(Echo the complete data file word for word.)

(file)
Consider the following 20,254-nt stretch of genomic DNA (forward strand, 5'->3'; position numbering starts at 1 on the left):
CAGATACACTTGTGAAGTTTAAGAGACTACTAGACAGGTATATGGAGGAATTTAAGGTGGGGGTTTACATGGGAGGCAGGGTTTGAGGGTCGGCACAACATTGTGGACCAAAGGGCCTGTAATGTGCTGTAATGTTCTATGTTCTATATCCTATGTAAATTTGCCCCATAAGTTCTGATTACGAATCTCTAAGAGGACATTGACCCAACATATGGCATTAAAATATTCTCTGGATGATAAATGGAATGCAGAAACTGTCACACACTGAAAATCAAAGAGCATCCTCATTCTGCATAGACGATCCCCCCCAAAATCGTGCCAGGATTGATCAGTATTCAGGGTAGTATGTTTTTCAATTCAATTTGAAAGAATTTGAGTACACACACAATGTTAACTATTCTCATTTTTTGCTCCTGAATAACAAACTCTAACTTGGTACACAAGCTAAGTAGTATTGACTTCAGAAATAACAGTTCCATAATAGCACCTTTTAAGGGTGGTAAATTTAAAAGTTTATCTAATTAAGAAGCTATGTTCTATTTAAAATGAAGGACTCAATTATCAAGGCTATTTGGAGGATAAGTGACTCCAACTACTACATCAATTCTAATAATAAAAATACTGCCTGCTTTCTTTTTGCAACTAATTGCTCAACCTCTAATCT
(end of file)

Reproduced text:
Consider the following 20,254-nt stretch of genomic DNA (forward strand, 5'->3'; position numbering starts at 1 on the left):
CAGATACACTTGTGAAGTTTAAGAGACTACTAGACAGGTATATGGAGGAATTTAAGGTGGGGGTTTACATGGGAGGCAGGGTTTGAGGGTCGGCACAACATTGTGGACCAAAGGGCCTGTAATGTGCTGTAATGTTCTATGTTCTATATCCTATGTAAATTTGCCCCATAAGTTCTGATTACGAATCTCTAAGAGGACATTGACCCAACATATGGCATTAAAATATTCTCTGGATGATAAATGGAATGCAGAAACTGTCACACACTGAAAATCAAAGAGCATCCTCATTCTGCATAGACGATCCCCCCCAAAATCGTGCCAGGATTGATCAGTATTCAGGGTAGTATGTTTTTCAATTCAATTTGAAAGAATTTGAGTACACACACAATGTTAACTATTCTCATTTTTTGCTCCTGAATAACAAACTCTAACTTGGTACACAAGCTAAGTAGTATTGACTTCAGAAATAACAGTTCCATAATAGCACCTTTTAAGGGTGGTAAATTTAAAAGTTTATCTAATTAAGAAGCTATGTTCTATTTAAAATGAAGGACTCAATTATCAAGGCTATTTGGAGGATAAGTGACTCCAACTACTACATCAATTCTAATAATAAAAATACTGCCTGCTTTCTTTTTGCAACTAATTGCTCAACCTCTAATCT